Health & Medicine

July 6, 2013

Yolo County aims to bolster care for mentally ill people

They are among mental health providers' biggest challenges. They are mentally ill people who have had multiple stays in psychiatric hospitals, county jails and emergency rooms.

They are among mental health providers' biggest challenges. They are mentally ill people who have had multiple stays in psychiatric hospitals, county jails and emergency rooms.

They struggle with homelessness or refuse mental health medication and treatment.

A Yolo County mental health pilot program approved by county supervisors last week attempts to tackle the problem. The program of intensive, court-ordered outpatient treatment is designed to head off hospitalization, jail or worse for those with serious mental illness, but who do not meet emergency or conservatorship criteria.

The program adds about $65,000 to mental health providers Turning Point Community Programs for outpatient treatment, enough to treat as many as four clients, said Yolo mental health officials.

Turning Point serves as many as 50 people in similar treatment programs.

Yolo County mental health professionals modeled the program, with its mix of mental health counseling, case management and psychiatric care, after one in Nevada County and say it is essential for those who need care but are too ill to recognize it.

"There are times when folks do not understand their own illness and their own needs and do not see how that illness is impacting their behavior and stability," Kim Suderman, Yolo County director of alcohol, drug and mental halth, told the Yolo County Board of Supervisors at its June 25 meeting.

"When someone is encouraged by (judges) to participate, that's often enough incentive," she said.

The Nevada County program and the law that paved the way for the Yolo pilot stem from tragedy.

And it has also courted controversy.

Laura's Law, penned by then-Assemblywoman Helen Thomson, D-Davis, went into effect in 2003, enabling county courts to mandate outpatient treatment for those who refuse it and are considered dangerous.

Laura's Law is named for Laura Wilcox, who was 19 when she was killed in 2001 while working in a Nevada County mental health facility.

Scott Harlan Thorpe, accused in Wilcox's killing and the deaths of two others, was found not guilty by reason of insanity and was committed to Napa State Hospital.

But controversy over forcing mentally ill people into treatment has since stopped many California counties from implementing Laura's Law.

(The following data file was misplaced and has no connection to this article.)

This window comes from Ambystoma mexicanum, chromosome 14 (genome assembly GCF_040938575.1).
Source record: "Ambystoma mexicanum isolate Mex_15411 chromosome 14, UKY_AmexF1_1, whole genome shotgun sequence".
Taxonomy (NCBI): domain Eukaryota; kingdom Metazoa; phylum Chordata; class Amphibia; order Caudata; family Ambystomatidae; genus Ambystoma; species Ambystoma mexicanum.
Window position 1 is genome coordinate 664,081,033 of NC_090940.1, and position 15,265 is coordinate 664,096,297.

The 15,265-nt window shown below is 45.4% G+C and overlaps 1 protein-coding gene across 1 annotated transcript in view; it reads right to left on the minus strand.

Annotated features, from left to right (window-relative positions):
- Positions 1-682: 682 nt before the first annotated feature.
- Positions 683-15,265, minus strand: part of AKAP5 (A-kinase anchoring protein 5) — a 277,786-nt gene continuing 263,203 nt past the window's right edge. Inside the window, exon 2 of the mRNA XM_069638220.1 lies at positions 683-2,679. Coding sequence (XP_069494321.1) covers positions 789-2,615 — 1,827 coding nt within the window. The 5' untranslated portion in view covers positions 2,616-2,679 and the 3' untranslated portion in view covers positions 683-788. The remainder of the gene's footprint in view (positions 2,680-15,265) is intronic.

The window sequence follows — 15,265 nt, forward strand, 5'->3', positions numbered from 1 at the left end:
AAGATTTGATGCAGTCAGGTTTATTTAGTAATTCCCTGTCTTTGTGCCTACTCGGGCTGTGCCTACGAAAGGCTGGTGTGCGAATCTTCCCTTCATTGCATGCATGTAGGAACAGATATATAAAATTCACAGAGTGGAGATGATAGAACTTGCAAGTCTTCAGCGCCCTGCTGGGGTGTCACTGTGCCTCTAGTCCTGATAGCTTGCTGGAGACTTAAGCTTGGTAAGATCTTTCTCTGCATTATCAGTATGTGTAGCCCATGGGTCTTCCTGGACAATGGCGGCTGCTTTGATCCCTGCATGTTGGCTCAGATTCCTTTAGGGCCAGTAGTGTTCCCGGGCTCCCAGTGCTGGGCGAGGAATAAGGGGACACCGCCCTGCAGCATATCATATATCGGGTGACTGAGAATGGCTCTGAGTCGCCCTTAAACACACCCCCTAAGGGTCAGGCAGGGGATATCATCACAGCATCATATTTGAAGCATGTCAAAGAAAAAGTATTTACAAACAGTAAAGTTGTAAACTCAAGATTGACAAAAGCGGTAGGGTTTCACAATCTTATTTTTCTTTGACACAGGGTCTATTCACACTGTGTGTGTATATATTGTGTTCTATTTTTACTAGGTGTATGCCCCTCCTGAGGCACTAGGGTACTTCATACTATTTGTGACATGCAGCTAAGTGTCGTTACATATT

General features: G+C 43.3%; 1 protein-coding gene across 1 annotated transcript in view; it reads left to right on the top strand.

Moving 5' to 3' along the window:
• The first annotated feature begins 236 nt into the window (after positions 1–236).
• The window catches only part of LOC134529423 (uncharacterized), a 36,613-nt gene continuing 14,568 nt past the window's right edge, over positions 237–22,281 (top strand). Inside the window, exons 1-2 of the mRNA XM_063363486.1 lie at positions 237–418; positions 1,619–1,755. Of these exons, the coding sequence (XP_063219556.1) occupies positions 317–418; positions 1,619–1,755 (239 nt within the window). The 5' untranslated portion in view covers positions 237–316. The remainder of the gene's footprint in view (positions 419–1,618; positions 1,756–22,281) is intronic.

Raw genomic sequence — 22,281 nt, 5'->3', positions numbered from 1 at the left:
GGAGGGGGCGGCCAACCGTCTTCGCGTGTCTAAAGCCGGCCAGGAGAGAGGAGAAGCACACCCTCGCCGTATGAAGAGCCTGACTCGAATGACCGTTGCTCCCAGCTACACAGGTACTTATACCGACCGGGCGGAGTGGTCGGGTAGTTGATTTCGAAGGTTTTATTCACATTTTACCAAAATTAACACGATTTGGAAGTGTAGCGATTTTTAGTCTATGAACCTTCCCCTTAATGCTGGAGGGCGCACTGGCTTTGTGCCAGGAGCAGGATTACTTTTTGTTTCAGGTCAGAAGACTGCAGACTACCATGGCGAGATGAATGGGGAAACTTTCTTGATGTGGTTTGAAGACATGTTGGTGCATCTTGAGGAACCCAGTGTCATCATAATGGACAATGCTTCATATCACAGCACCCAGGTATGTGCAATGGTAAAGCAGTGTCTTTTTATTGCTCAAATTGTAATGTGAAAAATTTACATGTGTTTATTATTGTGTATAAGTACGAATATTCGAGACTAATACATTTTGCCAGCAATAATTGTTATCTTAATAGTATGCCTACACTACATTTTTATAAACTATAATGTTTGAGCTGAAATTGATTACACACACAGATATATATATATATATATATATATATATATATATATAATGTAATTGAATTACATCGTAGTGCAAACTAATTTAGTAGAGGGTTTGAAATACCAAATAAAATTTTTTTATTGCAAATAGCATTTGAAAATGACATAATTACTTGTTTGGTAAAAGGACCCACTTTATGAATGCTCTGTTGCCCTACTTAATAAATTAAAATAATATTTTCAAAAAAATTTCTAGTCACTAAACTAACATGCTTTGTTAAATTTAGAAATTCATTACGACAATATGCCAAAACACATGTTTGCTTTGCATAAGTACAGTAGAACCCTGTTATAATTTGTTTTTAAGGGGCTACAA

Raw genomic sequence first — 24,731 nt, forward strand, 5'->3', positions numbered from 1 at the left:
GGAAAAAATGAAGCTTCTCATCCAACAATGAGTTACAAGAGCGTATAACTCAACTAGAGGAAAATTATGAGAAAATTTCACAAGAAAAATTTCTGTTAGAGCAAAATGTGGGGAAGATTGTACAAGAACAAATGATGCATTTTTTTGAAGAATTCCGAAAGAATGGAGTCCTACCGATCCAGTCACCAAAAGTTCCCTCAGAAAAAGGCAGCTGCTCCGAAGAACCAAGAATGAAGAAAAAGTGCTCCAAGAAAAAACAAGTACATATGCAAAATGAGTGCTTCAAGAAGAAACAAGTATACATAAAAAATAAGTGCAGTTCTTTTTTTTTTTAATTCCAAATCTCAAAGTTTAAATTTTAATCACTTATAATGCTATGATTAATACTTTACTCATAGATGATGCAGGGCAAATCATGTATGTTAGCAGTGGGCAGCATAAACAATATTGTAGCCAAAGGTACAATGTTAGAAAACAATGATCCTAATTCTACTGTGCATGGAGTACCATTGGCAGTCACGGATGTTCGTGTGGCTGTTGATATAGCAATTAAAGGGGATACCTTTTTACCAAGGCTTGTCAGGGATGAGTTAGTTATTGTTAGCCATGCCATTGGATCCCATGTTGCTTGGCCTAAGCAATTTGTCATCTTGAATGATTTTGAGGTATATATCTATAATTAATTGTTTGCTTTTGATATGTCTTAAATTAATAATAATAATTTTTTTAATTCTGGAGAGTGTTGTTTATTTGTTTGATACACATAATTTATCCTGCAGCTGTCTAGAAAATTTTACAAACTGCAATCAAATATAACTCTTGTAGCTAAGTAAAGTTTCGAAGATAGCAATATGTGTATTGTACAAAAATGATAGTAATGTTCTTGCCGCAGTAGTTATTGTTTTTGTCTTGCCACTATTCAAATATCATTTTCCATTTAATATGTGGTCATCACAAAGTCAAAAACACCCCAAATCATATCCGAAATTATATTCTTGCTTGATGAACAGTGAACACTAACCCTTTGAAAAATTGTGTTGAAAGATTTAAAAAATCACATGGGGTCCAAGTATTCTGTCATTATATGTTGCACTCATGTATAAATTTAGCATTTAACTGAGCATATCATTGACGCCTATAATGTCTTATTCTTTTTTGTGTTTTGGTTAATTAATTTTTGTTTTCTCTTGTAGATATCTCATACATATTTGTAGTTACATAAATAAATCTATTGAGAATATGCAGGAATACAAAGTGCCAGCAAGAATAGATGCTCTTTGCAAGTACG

Nevada County, which did in 2008, is only one of a few California counties – Los Angeles, Orange and San Diego among them – to have implemented Laura's Law or alternative measures.

But after deadly mass shootings in Arizona, Colorado, Wisconsin and, last December, in Newtown, Conn., more attention is being paid to how mentally ill people are treated.

Michael Haggerty, Nevada County's director of behavioral health, said he was concerned that without Laura's Law in place, a crime had to be committed to compel potentially dangerously mentally ill people to get treatment.

"You can't engage these folks until something bad happens," he said. "For us, Laura's Law fills that gap. It's a huge concern for their loved ones and family members. They're desperate to get help."

But patient rights advocates and lawmakers have long rallied against the legislation as a violation of patients' civil rights.

And some county supervisors also harbored concerns, but ultimately supported the program.

Supervisor Jim Provenza, once a patient advocate at Camarillo State Hospital, recalled the "bad old days" of patients being "overmedicated as a means of control. It shows us the risk of going too far too fast," he said Friday.

"The fact that this is a pilot project addresses some of my concerns," Provenza said. "There are people who are severely mentally ill who might not realize it but can benefit."

"More and more, there's a core issue of mental health. It's kind of everywhere and we don't have the tools to deal with it," said county Supervisor Matt Rexroad. "Is this perfect? No. But does it serve the greater good of Yolo County? I believe it does."

Call The Bee's Darrell Smith, (916) 321-1040.

Editor's note: This story was changed July 8 to correct that Scott Harlan Thorpe was found not guilty by reason of insanity.

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